bool pointAboveLowerTriangle in Microsoft Word

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bool pointAboveLowerTriangle
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float finalHeight; if (pointAboveLowerTriangle ) { finalHeight = heightLxLz; finalHeight += zRelative * (heightLxHz - heightLxLz); finalHeight += xRelative * (heightHxLz - heightLxLz); } else { finalHeight = heightHxHz; finalHeight += (1.0f - zRelative) * (heightHxLz - heightHxHz); finalHeight += (1.0f - xRelative) * (heightLxHz - heightHxHz); } return finalHeight; }
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CHAPTER 5 GETTING THE MOST OUT OF VERTICES
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5-10. Calculate the Collision Point Between the Pointer and the Terrain: Surface Picking
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The Problem
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You want to find the exact 3D coordinates on your terrain at the position indicated by your pointer.
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As discussed in the introduction of recipe 4-19, the 2D point on your screen, indicated by your pointer, corresponds to a Ray in your 3D scene. In this recipe, you will walk over this Ray until you hit the terrain. You can do this using a binary search algorithm, which is capable of giving you the location of the collision with an accuracy of your choice. Given the hilliness of a terrain, it is possible that there are multiple collision points between the Ray and the terrain, as shown in Figure 5-20. Therefore, you will want to precede your binary search with a linear search so you make sure you detect the collision closest to the camera.
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This method converts the 2D screen position of the pointer into a 3D Ray. It is fully explained in the first part of recipe 4-19. private Ray GetPointerRay(Vector2 pointerPosition) { Vector3 nearScreenPoint = new Vector3(pointerPosition.X, pointerPosition.Y, 0); Vector3 farScreenPoint = new Vector3(pointerPosition.X, pointerPosition.Y, 1); Vector3 near3DWorldPoint = device.Viewport.Unproject(nearScreenPoint, moveCam.ProjectionMatrix, moveCam.ViewMatrix, Matrix.Identity); Vector3 far3DWorldPoint = device.Viewport.Unproject(farScreenPoint, moveCam.ProjectionMatrix, moveCam.ViewMatrix, Matrix.Identity); Vector3 pointerRayDirection = far3DWorldPoint - near3DWorldPoint; Ray pointerRay = new Ray(near3DWorldPoint, pointerRayDirection); return pointerRay; }
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Note In this version, you do not normalize the direction of the Ray. I ll explain this in a moment.
Now that you have this Ray, you re ready to detect collisions between the Ray and the terrain.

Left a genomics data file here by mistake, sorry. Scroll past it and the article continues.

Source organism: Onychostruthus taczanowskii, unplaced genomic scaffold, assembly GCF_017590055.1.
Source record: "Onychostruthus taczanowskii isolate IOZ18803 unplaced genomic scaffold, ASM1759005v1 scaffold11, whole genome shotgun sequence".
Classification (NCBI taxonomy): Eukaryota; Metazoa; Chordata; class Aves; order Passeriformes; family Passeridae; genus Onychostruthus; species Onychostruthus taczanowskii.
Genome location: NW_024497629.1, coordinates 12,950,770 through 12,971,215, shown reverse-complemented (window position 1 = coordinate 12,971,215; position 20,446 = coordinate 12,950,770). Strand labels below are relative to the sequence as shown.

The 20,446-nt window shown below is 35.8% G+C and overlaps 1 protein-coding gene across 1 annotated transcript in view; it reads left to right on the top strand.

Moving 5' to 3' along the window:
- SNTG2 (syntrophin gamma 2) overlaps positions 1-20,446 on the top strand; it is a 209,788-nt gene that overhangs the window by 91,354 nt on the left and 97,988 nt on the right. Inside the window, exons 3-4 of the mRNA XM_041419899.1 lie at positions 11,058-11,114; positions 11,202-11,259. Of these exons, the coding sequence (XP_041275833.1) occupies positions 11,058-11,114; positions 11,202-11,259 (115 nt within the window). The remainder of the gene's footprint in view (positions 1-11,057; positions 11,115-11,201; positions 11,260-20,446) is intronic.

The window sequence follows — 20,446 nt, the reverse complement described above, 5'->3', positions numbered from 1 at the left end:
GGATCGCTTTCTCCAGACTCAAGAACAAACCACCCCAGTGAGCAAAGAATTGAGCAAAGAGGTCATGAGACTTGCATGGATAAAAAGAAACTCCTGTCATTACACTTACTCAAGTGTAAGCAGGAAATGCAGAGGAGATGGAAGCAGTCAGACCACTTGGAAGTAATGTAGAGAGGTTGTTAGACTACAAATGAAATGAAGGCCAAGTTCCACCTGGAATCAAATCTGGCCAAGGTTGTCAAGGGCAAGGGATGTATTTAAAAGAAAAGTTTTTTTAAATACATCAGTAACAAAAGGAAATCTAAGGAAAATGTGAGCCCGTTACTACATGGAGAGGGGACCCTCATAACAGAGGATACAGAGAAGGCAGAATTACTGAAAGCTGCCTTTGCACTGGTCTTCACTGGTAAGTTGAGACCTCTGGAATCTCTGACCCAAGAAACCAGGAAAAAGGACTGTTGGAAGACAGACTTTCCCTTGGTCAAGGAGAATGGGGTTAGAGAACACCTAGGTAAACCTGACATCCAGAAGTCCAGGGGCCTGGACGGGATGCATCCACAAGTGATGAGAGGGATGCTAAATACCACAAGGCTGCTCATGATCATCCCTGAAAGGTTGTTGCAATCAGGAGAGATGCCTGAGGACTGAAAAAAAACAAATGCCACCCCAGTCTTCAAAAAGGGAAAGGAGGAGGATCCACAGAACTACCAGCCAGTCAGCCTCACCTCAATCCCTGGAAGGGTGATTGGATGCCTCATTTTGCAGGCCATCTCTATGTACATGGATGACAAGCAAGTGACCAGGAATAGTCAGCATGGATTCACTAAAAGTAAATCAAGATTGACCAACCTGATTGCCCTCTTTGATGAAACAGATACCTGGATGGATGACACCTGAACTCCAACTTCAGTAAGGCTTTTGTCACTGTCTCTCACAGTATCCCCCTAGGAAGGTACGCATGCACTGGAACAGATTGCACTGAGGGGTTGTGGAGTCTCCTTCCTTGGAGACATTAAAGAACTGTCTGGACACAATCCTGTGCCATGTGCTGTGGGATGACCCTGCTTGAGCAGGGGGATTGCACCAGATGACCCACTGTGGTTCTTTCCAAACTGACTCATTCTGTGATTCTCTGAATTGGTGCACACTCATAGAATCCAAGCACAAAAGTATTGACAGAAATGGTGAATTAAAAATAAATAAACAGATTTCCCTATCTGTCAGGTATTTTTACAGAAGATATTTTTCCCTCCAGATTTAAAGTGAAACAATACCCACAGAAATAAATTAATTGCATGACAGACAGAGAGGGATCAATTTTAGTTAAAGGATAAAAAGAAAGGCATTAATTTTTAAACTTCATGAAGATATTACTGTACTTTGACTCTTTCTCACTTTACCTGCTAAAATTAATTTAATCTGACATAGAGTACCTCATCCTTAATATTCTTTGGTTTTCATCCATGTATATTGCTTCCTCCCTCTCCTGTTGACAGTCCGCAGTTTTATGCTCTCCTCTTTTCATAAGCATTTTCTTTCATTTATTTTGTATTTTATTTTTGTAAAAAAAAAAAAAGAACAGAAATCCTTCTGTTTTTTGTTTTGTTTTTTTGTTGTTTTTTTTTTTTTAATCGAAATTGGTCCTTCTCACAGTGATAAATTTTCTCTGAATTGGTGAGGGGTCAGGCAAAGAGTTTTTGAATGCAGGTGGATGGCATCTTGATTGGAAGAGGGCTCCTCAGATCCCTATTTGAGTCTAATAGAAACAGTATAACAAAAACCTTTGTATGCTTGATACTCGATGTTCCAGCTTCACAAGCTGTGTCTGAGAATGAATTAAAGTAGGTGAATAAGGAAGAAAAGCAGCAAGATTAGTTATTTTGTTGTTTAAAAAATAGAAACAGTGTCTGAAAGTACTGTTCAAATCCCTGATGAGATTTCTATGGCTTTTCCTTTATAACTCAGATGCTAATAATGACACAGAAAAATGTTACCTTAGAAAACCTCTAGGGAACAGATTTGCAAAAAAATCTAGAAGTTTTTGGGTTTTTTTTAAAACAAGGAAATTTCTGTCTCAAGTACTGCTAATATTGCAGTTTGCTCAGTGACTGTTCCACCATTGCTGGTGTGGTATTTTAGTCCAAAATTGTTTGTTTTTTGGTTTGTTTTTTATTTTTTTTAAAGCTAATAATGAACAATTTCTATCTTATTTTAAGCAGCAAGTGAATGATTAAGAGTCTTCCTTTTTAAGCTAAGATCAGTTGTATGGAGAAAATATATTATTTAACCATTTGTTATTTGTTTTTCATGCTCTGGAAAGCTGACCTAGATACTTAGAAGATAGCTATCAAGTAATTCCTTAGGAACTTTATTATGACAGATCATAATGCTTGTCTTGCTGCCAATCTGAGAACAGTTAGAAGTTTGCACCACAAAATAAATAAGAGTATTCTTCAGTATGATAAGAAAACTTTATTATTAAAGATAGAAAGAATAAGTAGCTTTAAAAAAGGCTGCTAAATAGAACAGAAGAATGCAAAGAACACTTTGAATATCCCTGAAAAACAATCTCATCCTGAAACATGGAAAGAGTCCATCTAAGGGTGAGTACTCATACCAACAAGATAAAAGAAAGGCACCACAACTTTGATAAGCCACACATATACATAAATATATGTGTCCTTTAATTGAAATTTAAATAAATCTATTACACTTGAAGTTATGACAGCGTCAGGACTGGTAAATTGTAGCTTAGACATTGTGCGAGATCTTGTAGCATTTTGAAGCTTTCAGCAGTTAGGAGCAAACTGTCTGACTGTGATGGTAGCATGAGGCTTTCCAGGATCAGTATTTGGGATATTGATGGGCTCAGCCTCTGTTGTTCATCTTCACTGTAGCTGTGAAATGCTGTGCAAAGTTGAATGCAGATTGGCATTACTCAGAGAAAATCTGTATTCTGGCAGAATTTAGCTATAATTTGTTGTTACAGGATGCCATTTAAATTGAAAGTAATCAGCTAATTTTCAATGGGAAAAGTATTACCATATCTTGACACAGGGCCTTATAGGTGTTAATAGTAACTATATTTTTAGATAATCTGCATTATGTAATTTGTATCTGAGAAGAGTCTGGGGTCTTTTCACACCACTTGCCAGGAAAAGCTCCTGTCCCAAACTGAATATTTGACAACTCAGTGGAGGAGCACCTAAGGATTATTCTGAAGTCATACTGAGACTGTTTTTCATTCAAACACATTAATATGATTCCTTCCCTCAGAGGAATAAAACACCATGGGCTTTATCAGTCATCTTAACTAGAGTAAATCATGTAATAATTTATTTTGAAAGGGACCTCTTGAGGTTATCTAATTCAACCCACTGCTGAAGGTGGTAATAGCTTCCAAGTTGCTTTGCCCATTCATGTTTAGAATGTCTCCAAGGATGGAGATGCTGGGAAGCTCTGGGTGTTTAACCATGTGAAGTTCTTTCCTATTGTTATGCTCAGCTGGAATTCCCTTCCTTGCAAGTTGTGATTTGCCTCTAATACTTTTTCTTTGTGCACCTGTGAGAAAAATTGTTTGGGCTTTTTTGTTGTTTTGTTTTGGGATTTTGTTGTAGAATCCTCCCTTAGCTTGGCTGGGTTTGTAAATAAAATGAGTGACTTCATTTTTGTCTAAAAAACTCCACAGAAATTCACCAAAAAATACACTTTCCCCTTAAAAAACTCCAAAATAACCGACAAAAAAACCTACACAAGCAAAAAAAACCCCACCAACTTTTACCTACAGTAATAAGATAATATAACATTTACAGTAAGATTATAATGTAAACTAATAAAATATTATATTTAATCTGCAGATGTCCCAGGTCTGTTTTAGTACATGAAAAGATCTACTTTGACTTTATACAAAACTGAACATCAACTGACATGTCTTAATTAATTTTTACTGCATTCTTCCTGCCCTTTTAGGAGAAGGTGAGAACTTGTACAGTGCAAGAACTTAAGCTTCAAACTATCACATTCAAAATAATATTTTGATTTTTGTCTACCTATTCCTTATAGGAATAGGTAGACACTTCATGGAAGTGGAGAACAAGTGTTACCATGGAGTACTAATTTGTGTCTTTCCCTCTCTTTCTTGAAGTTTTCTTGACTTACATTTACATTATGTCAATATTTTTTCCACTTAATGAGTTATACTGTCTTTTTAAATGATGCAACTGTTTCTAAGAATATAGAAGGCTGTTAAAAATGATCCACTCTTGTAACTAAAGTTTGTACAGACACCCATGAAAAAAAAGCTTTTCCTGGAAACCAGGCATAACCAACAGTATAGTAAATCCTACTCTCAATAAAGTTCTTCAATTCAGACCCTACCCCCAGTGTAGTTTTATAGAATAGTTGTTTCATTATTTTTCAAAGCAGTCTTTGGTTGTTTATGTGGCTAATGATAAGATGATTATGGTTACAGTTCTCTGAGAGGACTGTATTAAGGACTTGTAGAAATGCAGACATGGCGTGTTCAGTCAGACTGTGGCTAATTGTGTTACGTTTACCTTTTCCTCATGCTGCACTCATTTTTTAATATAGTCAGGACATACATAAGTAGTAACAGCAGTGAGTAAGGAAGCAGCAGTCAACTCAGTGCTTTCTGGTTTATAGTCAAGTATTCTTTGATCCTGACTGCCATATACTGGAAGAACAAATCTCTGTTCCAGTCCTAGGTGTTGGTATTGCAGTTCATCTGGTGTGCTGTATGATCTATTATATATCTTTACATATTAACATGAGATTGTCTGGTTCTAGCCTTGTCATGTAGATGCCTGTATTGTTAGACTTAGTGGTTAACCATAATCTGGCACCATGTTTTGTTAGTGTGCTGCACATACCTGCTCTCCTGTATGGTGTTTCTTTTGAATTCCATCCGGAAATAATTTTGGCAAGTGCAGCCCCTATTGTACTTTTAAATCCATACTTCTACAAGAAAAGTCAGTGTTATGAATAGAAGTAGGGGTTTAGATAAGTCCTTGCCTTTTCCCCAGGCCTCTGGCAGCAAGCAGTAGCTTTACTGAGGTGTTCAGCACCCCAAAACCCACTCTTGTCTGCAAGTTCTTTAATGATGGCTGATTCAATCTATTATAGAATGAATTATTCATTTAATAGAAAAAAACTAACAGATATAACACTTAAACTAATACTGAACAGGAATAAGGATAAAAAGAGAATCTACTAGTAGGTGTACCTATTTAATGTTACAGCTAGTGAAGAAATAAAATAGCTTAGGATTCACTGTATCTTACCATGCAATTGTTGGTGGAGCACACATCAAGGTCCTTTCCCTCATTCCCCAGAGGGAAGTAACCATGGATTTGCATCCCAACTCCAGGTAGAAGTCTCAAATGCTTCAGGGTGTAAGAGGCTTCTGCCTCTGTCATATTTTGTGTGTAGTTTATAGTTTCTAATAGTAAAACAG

CHAPTER 5 GETTING THE MOST OUT OF VE RTICES
Binary Search
The Ray contains a starting point (in this case, where the Ray strikes the near clipping plane), as well as a direction. The Ray and terrain are shown in Figure 5-19. The starting point is indicated as point A. The direction of the Ray is the vector between point A and point B. The general idea behind the binary search is quite intuitive. You start with two points, A and B, of which you re sure that the collision point is located between them. Calculate the point between points A and B to find their midpoint, which is indicated by point 1 in Figure 5-19. You check whether this point is above or below the terrain. If this point is above the terrain (such as in the case of the image), you know the collision point is between point 1 and point B.
Figure 5-19. Binary search to detect a collision between Ray and the terrain You continue. Find point 2, between points 1 and B. This point is below the terrain, so you know the collision point is between point 1 and point 2. You continue to narrow down. Look at point 3, between point 1 and point 2. This point is again above the terrain, so the collision is between 3 and 2. Next, point 4 between 3 and 2 is below the terrain, so the collision is between 3 and 4. Finally, you check point 5, which is between points 3 and 4. You discover that the height of point 5 is very close to the height of the terrain at that (X,Z) position, so you have detected the collision point! Finding Point A and Point B In preparation for the binary search, you need to start with two points, A and B, on your Ray where you re sure the collision point is between them. You can safely use the starting position of your pointer Ray as point A, because it is the point on the Ray closest to the camera (it is positioned on the near clipping plane; see recipe 4-19). For now, you ll take the point where the pointer Ray strikes the far clipping plane as point B. This is not a bad choice, because it is the most distant point on the Ray that is still visible with your camera. As you can see in the GetPointerRay method explained in recipe 4-19, the pointerRay. Direction equals the vector you need to add to go from point A to point B. The Binary Search Method Now that you know point A and the direction to point B, you re ready to detect collisions with the terrain. The binary search algorithm explained earlier, translated into pseudocode, becomes this:
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